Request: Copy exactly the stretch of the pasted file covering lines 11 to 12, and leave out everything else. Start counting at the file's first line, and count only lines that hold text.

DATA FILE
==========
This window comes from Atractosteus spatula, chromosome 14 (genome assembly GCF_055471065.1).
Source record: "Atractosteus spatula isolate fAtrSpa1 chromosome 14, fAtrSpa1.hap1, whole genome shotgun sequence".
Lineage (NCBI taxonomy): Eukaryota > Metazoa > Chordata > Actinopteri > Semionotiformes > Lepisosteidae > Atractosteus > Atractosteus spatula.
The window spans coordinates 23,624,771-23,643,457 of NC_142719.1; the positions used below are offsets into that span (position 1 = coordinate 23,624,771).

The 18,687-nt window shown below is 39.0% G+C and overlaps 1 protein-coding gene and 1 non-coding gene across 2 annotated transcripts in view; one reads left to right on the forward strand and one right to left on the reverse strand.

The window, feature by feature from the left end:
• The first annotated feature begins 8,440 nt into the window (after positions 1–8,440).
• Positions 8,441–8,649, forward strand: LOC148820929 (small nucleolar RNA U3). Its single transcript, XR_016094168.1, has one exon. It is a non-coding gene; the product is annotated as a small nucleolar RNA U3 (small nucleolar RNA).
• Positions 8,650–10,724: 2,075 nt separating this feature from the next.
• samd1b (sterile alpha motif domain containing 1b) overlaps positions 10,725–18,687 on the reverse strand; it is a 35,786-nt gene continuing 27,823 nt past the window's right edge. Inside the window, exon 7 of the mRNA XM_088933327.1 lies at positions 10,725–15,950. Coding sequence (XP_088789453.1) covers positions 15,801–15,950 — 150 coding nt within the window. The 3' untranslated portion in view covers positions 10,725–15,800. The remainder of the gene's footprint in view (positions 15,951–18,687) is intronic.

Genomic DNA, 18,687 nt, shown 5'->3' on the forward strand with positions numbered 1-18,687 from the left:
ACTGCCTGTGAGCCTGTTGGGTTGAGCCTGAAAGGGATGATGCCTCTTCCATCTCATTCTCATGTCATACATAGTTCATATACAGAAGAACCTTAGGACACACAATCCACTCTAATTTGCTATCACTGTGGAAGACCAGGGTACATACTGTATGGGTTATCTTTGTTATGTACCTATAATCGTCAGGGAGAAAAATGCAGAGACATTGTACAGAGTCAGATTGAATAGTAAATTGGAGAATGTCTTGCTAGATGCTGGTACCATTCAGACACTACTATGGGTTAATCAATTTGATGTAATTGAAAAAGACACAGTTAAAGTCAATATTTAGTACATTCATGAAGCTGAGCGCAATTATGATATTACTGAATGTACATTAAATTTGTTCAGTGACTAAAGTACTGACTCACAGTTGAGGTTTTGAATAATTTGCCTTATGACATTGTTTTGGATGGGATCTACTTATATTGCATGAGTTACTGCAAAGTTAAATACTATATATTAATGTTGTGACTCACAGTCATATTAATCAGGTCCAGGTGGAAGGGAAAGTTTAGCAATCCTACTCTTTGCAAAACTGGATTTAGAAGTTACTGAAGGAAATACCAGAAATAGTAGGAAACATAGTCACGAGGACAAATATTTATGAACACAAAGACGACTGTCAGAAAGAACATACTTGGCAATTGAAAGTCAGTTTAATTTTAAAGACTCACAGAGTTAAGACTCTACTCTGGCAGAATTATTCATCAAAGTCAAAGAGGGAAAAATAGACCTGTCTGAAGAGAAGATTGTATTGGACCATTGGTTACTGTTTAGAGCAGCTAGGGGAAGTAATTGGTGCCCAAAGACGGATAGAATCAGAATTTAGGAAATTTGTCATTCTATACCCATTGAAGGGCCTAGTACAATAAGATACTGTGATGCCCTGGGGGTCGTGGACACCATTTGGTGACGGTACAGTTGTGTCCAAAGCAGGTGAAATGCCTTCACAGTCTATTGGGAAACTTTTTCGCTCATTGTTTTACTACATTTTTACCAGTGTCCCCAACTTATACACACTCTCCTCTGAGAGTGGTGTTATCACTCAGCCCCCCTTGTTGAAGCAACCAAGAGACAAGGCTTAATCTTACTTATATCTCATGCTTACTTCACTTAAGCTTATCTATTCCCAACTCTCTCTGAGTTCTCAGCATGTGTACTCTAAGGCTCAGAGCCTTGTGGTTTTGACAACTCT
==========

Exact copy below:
Genomic DNA, 18,687 nt, shown 5'->3' on the forward strand with positions numbered 1-18,687 from the left:
ACTGCCTGTGAGCCTGTTGGGTTGAGCCTGAAAGGGATGATGCCTCTTCCATCTCATTCTCATGTCATACATAGTTCATATACAGAAGAACCTTAGGACACACAATCCACTCTAATTTGCTATCACTGTGGAAGACCAGGGTACATACTGTATGGGTTATCTTTGTTATGTACCTATAATCGTCAGGGAGAAAAATGCAGAGACATTGTACAGAGTCAGATTGAATAGTAAATTGGAGAATGTCTTGCTAGATGCTGGTACCATTCAGACACTACTATGGGTTAATCAATTTGATGTAATTGAAAAAGACACAGTTAAAGTCAATATTTAGTACATTCATGAAGCTGAGCGCAATTATGATATTACTGAATGTACATTAAATTTGTTCAGTGACTAAAGTACTGACTCACAGTTGAGGTTTTGAATAATTTGCCTTATGACATTGTTTTGGATGGGATCTACTTATATTGCATGAGTTACTGCAAAGTTAAATACTATATATTAATGTTGTGACTCACAGTCATATTAATCAGGTCCAGGTGGAAGGGAAAGTTTAGCAATCCTACTCTTTGCAAAACTGGATTTAGAAGTTACTGAAGGAAATACCAGAAATAGTAGGAAACATAGTCACGAGGACAAATATTTATGAACACAAAGACGACTGTCAGAAAGAACATACTTGGCAATTGAAAGTCAGTTTAATTTTAAAGACTCACAGAGTTAAGACTCTACTCTGGCAGAATTATTCATCAAAGTCAAAGAGGGAAAAATAGACCTGTCTGAAGAGAAGATTGTATTGGACCATTGGTTACTGTTTAGAGCAGCTAGGGGAAGTAATTGGTGCCCAAAGACGGATAGAATCAGAATTTAGGAAATTTGTCATTCTATACCCATTGAAGGGCCTAGTACAATAAGATACTGTGATGCCCTGGGGGTCGTGGACACCATTTGGTGACGGTACAGTTGTGTCCAAAGCAGGTGAAATGCCTTCACAGTCTATTGGGAAACTTTTTCGCTCATTGTTTTACTACATTTTTACCAGTGTCCCCAACTTATACACACTCTCCTCTGAGAGTGGTGTTATCACTCAGCCCCCCTTGTTGAAGCAACCAAGAGACAAGGCTTAATCTTACTTATATCTCATGCTTACTTCACTTAAGCTTATCTATTCCCAACTCTCTCTGAGTTCTCAGCATGTGTACTCTAAGGCTCAGAGCCTTGTGGTTTTGACAACTCT